3 types of cereal for breakfast to lose weight
Add milk. Eat. But, when it comes to nutrition, the choices in the cereal aisle don’t stack up evenly. Varieties with chocolate chips and marshmallows likely stand out as the unhealthier of choices, but seemingly healthy options, such as some granolas and sweetened whole-grain varieties, can be packed with added sugars and unhealthy fats, too — not to mention they can be seriously lacking in good-for-you nutrients.
“Never judge a cereal by the front of the box; the manufacturers aren’t there to help you be healthy,” says Gretchen Spetz, RD, a clinical dietitian with University Hospitals Cleveland Medical Center in Ohio. To get the real scoop, you need to scan the ingredients and nutrition facts label for sneaky sugar sources and hidden processed ingredients. What you do want to see are ingredients like whole grains, oats, whole wheat, and brown rice, which tend to be higher in fiber than more processed carbohydrates.
The good news is that the right cereal pick made with the right ingredients can serve up a healthy, nutrient-rich breakfast in a flash — and yes, help you meet your weight loss or weight maintenance goals.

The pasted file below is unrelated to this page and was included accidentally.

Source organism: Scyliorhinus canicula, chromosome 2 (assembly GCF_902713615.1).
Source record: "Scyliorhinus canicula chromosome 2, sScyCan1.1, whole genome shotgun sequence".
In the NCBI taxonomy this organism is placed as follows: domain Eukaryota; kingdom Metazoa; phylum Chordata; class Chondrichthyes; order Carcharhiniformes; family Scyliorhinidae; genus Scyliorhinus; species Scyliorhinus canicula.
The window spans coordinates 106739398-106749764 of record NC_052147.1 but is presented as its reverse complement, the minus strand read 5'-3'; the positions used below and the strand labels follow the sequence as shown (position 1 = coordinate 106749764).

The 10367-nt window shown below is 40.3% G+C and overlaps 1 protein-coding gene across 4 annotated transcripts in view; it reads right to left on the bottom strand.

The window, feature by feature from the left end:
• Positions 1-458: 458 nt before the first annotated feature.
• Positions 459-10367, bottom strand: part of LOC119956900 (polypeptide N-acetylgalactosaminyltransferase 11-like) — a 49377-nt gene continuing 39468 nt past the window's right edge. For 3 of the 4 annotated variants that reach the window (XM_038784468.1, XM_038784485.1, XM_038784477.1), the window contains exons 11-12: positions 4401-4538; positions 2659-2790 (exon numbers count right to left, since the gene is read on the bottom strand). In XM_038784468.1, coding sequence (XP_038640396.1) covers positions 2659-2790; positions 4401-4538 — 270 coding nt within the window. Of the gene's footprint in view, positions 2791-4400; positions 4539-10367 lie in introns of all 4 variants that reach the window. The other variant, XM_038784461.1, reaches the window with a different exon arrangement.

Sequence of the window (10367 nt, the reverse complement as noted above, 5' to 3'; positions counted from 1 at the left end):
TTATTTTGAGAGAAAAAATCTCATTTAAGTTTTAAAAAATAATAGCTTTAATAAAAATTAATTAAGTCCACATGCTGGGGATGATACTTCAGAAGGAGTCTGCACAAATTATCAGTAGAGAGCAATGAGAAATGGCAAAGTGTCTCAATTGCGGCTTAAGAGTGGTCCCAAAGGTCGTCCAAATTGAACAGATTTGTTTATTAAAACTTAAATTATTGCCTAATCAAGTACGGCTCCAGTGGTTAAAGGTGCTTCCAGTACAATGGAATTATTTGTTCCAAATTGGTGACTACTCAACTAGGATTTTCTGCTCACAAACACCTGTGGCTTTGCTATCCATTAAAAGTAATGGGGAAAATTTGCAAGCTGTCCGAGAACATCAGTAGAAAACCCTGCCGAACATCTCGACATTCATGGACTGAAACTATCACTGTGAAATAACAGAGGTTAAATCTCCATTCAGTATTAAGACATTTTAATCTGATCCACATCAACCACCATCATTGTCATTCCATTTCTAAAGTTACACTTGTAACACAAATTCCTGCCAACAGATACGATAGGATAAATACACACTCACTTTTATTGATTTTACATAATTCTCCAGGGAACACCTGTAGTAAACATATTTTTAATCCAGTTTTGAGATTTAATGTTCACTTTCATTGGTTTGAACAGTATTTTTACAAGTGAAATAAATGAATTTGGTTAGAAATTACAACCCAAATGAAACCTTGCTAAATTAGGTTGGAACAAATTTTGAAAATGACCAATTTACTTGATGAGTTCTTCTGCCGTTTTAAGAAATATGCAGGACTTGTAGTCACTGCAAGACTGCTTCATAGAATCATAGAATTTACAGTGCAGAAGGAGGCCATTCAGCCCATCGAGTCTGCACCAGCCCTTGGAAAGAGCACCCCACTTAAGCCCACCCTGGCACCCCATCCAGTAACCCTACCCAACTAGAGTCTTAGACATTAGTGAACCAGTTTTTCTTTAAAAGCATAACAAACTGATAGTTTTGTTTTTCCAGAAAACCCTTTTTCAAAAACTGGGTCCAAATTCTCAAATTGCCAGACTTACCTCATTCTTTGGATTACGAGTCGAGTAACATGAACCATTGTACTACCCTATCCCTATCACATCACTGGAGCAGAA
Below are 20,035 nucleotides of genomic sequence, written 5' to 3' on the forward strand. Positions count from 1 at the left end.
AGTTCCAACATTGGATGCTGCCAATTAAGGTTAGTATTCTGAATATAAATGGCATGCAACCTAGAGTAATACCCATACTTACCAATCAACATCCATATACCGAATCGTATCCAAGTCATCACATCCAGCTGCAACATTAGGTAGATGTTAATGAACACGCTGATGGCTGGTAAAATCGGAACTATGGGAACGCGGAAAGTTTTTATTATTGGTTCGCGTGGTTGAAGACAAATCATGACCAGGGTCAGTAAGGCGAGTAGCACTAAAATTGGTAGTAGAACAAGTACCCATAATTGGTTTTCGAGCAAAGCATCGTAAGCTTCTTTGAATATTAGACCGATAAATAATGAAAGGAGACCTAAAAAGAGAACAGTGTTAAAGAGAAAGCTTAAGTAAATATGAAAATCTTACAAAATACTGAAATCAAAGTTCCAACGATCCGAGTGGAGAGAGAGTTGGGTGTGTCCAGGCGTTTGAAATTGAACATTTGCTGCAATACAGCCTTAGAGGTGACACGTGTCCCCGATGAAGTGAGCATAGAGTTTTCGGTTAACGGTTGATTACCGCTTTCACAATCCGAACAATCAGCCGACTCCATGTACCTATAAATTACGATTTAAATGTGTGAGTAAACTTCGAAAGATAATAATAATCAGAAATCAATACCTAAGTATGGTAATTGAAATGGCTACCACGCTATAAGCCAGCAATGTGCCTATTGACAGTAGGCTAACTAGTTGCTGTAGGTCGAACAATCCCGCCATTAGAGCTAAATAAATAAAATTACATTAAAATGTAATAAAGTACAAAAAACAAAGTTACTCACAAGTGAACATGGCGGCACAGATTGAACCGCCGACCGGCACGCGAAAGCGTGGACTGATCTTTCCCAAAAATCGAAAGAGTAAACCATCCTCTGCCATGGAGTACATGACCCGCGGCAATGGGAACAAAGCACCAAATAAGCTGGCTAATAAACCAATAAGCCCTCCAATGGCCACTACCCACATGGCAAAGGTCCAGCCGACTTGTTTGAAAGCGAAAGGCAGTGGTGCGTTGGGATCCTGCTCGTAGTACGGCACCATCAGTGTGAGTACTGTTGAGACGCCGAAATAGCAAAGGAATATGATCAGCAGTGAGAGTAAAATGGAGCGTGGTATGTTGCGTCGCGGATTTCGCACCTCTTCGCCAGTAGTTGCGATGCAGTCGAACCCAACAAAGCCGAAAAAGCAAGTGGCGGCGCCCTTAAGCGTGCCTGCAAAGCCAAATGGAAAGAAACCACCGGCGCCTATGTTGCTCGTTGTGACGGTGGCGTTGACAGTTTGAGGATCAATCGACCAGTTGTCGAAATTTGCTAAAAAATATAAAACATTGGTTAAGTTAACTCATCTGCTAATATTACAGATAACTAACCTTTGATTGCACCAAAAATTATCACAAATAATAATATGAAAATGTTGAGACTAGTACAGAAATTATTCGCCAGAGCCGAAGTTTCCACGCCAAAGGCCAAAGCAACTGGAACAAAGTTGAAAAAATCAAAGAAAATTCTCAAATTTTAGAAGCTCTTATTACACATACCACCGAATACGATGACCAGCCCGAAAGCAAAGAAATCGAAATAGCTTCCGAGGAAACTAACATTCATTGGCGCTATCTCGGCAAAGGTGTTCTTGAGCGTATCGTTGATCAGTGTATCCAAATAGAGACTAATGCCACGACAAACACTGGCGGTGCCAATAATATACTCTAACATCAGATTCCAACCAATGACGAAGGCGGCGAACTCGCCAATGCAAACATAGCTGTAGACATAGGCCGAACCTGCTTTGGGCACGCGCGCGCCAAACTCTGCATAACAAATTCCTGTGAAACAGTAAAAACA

A review published in September 2014 in the journal Advances in Nutrition that analyzed dozens of previous studies that looked at the health benefits of eating cereal for breakfast found there is trustworthy evidence that cereals with a base of oats, barley, or psyllium may help lower cholesterol levels, and that wheat-based cereals that are high in fiber may help improve bowel function, too.
To make the right decision when it comes to your breakfast bowl, Spetz recommends looking for cereals with at least 3 grams (g) of fiber (5 g or more is considered “high-fiber”), less than 10 g of sugar, and less than 200 milligrams (mg) of salt per serving.
For a healthy breakfast, stick to classic Cheerios. “They contain a good amount of fiber and are low in sugar, all those things that we look for [in a healthy cereal],” Spetz explains. “Go with the plain Cheerios, not the honey nut or vanilla or any of the other flavors.” There are also many store-brand or generic versions of Cheerios, which are acceptable as well.